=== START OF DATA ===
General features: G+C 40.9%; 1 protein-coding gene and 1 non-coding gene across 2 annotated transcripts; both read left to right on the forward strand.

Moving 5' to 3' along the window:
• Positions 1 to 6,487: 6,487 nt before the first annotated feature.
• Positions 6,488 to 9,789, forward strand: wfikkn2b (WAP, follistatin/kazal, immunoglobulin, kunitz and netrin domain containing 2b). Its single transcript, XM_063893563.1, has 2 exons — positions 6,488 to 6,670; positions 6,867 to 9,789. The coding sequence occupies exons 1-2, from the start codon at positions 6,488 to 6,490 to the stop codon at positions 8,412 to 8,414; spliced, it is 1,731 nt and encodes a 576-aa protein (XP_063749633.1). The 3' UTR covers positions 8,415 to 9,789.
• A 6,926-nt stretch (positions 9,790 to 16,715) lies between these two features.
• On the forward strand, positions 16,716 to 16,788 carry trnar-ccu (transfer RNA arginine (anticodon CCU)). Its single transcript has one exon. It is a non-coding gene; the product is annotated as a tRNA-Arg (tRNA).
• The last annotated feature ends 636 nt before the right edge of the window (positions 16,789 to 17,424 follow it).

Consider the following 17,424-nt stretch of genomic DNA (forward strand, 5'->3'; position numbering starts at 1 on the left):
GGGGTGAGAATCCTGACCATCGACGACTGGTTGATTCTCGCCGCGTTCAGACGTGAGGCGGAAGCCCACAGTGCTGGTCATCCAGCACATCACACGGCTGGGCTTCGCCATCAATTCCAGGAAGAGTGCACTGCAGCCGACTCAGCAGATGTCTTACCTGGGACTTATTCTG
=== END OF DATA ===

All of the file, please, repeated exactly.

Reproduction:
General features: G+C 40.9%; 1 protein-coding gene and 1 non-coding gene across 2 annotated transcripts; both read left to right on the forward strand.

Moving 5' to 3' along the window:
• Positions 1 to 6,487: 6,487 nt before the first annotated feature.
• Positions 6,488 to 9,789, forward strand: wfikkn2b (WAP, follistatin/kazal, immunoglobulin, kunitz and netrin domain containing 2b). Its single transcript, XM_063893563.1, has 2 exons — positions 6,488 to 6,670; positions 6,867 to 9,789. The coding sequence occupies exons 1-2, from the start codon at positions 6,488 to 6,490 to the stop codon at positions 8,412 to 8,414; spliced, it is 1,731 nt and encodes a 576-aa protein (XP_063749633.1). The 3' UTR covers positions 8,415 to 9,789.
• A 6,926-nt stretch (positions 9,790 to 16,715) lies between these two features.
• On the forward strand, positions 16,716 to 16,788 carry trnar-ccu (transfer RNA arginine (anticodon CCU)). Its single transcript has one exon. It is a non-coding gene; the product is annotated as a tRNA-Arg (tRNA).
• The last annotated feature ends 636 nt before the right edge of the window (positions 16,789 to 17,424 follow it).

Consider the following 17,424-nt stretch of genomic DNA (forward strand, 5'->3'; position numbering starts at 1 on the left):
GGGGTGAGAATCCTGACCATCGACGACTGGTTGATTCTCGCCGCGTTCAGACGTGAGGCGGAAGCCCACAGTGCTGGTCATCCAGCACATCACACGGCTGGGCTTCGCCATCAATTCCAGGAAGAGTGCACTGCAGCCGACTCAGCAGATGTCTTACCTGGGACTTATTCTG